MDBA: 2019 critical for the Basin Plan

Ongoing commitment required from all Basin Plan governments: MDBA


Water
MDBA WARNING: Phillip Glyde, Murray Darling Basin Authority chief executive, has issued a report card on six key elements of the Murray Darling Basin Plan.

MDBA WARNING: Phillip Glyde, Murray Darling Basin Authority chief executive, has issued a report card on six key elements of the Murray Darling Basin Plan.

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The MDBA has issued a warning, about the efficiency measures water recovery target.

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The Murray Darling Basin Authority has raised concerns there’s a high risk that the initial June 2019 efficiency measures water recovery target will not be met.

The warning comes ahead of Friday’s meeting of Water Ministers, in Melbourne.

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Chief executive Phillip Glyde said the coming year would be critical for the Plan, with a number of key milestones needing an ongoing commitment from partner governments, to ensure successful implementation.

"2018 has seen a number of significant achievements—from major improvements in compliance to the passing of important amendments to the Plan which will improve outcomes for the environment, and for Basin communities and industries,” Mr Glyde said.

"Looking ahead to 2019, it will be essential for us all to maintain focus and momentum as we approach some of the most crucial milestones for Basin Plan implementation.”

He said the MDBA had looked at progress against six key elements of the Plan. While some were on track, others involved significant challenges.

Particular challenges

"In particular, while there have been significant recent efforts from state governments and additional resourcing by the MDBA, many Water Resource Plans are at risk of delay,” Mr Glyde said.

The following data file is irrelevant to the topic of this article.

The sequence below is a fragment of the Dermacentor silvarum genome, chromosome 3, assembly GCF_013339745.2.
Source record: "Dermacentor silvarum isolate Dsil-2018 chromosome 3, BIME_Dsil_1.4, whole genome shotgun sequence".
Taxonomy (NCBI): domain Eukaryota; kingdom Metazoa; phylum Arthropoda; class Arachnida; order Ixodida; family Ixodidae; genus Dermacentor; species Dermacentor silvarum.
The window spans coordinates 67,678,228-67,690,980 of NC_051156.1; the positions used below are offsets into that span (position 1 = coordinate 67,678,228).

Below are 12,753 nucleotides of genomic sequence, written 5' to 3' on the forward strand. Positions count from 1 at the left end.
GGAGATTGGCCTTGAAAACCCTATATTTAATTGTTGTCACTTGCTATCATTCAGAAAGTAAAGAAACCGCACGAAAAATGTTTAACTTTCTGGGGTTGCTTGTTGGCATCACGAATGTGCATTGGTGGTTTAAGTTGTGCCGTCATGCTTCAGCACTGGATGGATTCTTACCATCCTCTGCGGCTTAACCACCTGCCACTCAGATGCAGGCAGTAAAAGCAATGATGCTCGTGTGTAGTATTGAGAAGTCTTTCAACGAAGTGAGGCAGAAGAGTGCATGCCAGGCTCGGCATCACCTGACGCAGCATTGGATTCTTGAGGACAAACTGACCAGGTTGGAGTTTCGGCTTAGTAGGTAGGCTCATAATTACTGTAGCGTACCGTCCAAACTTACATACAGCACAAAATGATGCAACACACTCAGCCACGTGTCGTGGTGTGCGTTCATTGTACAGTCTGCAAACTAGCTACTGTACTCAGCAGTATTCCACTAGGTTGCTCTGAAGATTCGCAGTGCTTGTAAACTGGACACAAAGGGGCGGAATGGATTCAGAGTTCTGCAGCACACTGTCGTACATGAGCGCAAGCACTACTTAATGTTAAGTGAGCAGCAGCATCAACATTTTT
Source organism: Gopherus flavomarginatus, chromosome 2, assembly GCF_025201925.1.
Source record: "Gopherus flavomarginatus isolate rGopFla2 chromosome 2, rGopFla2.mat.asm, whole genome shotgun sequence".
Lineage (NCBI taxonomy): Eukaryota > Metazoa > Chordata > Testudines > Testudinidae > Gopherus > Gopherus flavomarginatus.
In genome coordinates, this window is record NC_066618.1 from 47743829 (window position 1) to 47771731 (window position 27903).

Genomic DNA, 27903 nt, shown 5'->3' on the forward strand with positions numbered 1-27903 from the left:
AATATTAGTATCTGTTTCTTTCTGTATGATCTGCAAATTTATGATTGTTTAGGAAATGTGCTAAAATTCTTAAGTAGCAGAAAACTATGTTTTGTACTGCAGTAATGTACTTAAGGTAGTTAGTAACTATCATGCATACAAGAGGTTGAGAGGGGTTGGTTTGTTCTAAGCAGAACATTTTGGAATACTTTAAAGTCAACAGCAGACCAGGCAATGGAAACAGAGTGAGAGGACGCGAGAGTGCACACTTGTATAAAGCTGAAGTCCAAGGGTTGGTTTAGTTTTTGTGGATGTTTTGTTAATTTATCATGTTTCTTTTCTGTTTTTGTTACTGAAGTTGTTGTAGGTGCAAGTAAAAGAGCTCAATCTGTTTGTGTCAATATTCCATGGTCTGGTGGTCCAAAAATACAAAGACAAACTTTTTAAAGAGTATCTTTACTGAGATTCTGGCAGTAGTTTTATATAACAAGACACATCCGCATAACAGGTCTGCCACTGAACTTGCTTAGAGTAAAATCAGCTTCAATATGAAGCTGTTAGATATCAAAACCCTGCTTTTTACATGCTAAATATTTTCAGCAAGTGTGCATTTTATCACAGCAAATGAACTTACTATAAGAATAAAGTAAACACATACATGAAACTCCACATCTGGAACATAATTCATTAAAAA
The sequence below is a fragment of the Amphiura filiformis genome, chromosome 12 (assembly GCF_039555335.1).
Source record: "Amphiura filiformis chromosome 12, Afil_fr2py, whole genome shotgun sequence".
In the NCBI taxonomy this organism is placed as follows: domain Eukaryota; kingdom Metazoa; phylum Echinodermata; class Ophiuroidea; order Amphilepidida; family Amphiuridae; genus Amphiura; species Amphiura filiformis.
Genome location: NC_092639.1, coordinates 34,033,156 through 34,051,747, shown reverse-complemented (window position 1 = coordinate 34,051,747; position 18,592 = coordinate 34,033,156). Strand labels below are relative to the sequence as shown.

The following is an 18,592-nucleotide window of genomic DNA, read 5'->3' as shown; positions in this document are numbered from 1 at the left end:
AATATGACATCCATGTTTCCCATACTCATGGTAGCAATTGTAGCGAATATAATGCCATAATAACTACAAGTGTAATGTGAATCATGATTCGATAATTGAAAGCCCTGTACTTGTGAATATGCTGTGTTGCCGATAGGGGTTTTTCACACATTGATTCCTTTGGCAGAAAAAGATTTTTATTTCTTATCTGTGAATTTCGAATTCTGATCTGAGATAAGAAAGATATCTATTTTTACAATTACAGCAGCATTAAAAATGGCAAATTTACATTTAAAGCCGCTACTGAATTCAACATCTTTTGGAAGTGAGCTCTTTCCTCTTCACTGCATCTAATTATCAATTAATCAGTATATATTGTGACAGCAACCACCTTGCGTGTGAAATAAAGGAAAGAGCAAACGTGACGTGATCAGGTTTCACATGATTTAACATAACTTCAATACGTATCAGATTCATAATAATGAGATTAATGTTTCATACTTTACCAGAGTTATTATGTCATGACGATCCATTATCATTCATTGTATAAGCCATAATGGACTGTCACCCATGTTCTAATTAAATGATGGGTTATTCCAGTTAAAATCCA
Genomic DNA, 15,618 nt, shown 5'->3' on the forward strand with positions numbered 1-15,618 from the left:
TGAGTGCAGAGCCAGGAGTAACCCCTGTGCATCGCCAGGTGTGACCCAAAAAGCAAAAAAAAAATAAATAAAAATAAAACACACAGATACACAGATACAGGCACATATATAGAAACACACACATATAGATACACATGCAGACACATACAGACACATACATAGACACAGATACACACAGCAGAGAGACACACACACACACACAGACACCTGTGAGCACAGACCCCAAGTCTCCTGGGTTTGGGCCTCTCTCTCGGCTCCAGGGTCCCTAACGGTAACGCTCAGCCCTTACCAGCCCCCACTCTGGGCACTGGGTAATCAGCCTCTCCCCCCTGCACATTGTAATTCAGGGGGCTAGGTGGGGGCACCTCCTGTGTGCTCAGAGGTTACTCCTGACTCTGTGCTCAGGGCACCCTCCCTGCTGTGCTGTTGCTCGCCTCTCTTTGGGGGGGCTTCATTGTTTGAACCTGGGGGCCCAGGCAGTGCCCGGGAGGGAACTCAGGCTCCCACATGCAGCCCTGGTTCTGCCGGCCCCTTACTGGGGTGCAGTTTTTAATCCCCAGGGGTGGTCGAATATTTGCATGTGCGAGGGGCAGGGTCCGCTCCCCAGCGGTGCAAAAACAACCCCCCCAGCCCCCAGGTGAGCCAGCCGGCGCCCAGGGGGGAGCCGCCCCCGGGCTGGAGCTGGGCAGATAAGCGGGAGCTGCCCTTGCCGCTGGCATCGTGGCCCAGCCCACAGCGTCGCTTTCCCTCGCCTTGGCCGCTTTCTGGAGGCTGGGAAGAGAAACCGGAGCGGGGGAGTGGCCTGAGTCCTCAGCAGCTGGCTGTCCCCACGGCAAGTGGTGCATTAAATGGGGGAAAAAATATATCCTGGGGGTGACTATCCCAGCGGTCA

“ The majority of gap-bridging water recovery required under the Plan has been achieved, but the MDBA also considers there is a high risk that the initial June 2019 efficiency measures water recovery target will not be met.

"However, it is positive to see that gap-bridging water recovery is firmly on track, and there has been significant progress on work to strengthen compliance, and in the effective planning and delivery of water for the environment.”

Mr Glyde said much good progress had been made, but the work was not over yet.

“We need to keep momentum and deliver the Plan in full, including through the Sustainable Diversion Limit Adjustment Mechanism and Northern Basin initiatives,” Mr Glyde said.

“ While these measures are in their infancy, progress on some of them has been slower than hoped, and the MDBA will continue to monitor them closely and report regularly.

"The Basin Plan’s success depends on continued dedication and cooperation from all parties to the Plan.”

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Mr Glyde said it was only by working together to implement the plan, as intended, that Australia could realise its full benefits, a healthy, working, sustainable river system now and for future generations.

"The MDBA is confident that Basin governments will continue to work together constructively and transparently, and place a high priority on implementing the Basin Plan in full—particularly those areas of risk highlighted in this report card,” Mr Glyde said.

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